Juego De Palabras Y Juego De Politicos


I love a good pun, and it makes me especially happy to find one in another language.  On the right in this photo is a sign prohibiting the throwing of trash, with  the threat of a $70 fine.  The signmaker made an error, however, which my Spanish speaking friends who also read the language will see immediately.  “Botar” means to throw, and is pronounced the same way as “votar”, which means to vote.  So the sign actually says “It is prohibited to vote for trash”.  To the left is a promotion for one of Guatemala’s many political parties, this one called “Convergencia”.  The convergence of these two signs is most amusing to me.

Elections are in process in Guatemala.  The former president and vice president having been thrown in jail on corruption charges.  The two candidates who garnered the most votes in the first round of voting will square off on the 26th of this month.  They are Sandra Torres Casanova, wife of a former president, and Jimmy Morales, a wealthy entertainer with no political ties.  Sound eerily familiar?  In another disconcerting reflection of American politics, both are apparently on a first name basis with their supporters.

Jimmy Morales has come on the scene recently and upset the normal progression of Guatemalan politics.  Typically, when a president has finished his term of office, whomever came in second to him succeeds him.  To the consternation of those who supported Lider candidate Manuel Baldizon Mendez, he was upset, creating this contest between an outsider and a former first lady, who would become the first female president of Guatemala.

As my friends will attest, I am overly interested in politics.  One thing I have noted during my travels in Central America is the fear of dictatorship amongst the nascent democracies of the region, and the subsequent distortion of their constitutions.  The president here in Guatemala is limited to a single term, as is the case in El Salvador and Honduras.  I am opposed to term limits of any sort.  I believe they are a restriction of the electorate’s right to vote for whomever they please.  Term limits in the United States insert artificial and often dramatic upheavals into a system which the framers of our constitution wisely designed to inhibit drastic change in favor of stability.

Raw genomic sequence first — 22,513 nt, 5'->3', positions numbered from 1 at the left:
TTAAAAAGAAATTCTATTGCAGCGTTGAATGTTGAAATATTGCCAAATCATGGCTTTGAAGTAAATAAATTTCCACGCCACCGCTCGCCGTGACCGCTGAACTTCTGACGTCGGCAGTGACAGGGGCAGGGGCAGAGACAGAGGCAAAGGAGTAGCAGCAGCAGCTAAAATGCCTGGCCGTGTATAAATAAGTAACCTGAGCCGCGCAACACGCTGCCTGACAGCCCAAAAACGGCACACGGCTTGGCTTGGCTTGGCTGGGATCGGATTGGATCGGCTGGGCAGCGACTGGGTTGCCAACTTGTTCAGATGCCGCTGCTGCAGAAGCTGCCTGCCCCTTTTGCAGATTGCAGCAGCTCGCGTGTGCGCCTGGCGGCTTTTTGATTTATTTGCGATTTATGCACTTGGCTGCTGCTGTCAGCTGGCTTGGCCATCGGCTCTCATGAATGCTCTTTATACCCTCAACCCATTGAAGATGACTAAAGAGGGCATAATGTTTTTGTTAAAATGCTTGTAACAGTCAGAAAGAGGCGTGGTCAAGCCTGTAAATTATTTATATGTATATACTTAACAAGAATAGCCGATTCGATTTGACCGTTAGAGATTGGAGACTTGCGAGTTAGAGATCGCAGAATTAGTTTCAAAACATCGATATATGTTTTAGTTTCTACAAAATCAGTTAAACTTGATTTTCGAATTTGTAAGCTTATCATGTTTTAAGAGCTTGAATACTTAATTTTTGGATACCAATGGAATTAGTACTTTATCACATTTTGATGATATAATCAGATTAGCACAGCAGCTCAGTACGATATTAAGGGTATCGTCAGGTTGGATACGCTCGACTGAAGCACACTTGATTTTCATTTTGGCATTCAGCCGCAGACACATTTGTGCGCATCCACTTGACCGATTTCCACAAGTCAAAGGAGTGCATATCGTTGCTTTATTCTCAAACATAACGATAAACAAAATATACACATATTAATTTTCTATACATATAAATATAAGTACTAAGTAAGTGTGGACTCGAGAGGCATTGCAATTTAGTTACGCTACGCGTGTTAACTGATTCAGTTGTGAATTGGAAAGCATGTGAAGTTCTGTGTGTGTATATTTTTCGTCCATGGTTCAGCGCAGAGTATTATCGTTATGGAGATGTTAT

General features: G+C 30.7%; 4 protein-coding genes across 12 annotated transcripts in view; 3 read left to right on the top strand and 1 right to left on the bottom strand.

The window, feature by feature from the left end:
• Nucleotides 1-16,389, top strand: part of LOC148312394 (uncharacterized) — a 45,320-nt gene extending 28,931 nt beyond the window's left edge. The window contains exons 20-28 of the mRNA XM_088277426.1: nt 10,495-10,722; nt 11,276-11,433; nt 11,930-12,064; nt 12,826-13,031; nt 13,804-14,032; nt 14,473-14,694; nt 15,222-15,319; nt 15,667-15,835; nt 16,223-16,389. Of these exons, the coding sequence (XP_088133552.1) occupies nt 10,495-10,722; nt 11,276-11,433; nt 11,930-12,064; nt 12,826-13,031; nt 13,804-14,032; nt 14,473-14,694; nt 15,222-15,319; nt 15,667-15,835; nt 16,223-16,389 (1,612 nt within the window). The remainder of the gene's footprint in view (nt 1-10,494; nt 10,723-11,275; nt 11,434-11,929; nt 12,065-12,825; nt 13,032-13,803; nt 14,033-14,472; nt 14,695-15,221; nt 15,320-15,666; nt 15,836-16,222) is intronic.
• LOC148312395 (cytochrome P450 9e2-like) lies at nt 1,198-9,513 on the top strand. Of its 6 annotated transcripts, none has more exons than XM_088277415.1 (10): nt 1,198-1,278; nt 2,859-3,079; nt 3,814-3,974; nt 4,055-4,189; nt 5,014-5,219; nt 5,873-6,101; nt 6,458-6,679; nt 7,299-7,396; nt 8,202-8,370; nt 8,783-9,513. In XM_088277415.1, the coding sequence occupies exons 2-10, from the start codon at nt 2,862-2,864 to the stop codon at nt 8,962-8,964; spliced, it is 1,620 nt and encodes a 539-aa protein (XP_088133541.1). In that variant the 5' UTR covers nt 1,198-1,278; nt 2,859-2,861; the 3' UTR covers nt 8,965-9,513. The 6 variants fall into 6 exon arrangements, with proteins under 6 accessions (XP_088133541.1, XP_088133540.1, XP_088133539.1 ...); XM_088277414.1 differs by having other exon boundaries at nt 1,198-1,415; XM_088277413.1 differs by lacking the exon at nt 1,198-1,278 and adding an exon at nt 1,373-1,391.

Central American countries have taken this to the extreme.  Limiting the presidency to a single term removes all consequences for not delivering on one’s promises, and all incentive to act for the benefit of voters.  To make matters worse, here in Guatemala, when the presidency changes hands, so do the governorships of all the departments (states) who are appointed by the president, and all the positions within the departments, who are appointed by the new governor.  There is a complete transfer of power, top to bottom.  Hence, any projects initiated but not completed by a former president are abandoned and replaced according to the priorities and political allegiances of the new leaders.  There is no continuity, no consistent bureaucracy to maintain progress.

No party in Guatemala has ever won the presidency twice, and many of the parties in each election are newly formed, including, this time, that of Jimmy Morales, who is favored to win election.

As an aside, one aspect of Jimmy Morales’ platform is to reclaim Belize as a part of Guatemala, which makes about as much sense as building a wall between the US and Mexico, but is equally effective at energizing a certain demographic.

I believe change is good.  I voted for it in 2008.  I also recognize the importance of stability in government institutions and the right of the electorate to decide what change happens and when.  Term limits create artificial instability and restrict the rights of the voters.  Any restrictions should be on the ability of elected representatives to use their position to gain advantage in elections or to solidify their power.  No restriction should be placed on one’s right to vote as one chooses.

Whomever is elected at the end of the month in Guatemala will have four years to do as they please, and, if history is any lesson, to enrich themselves and their friends.  If they had to stand for re-election, Guatemala would be a very different place.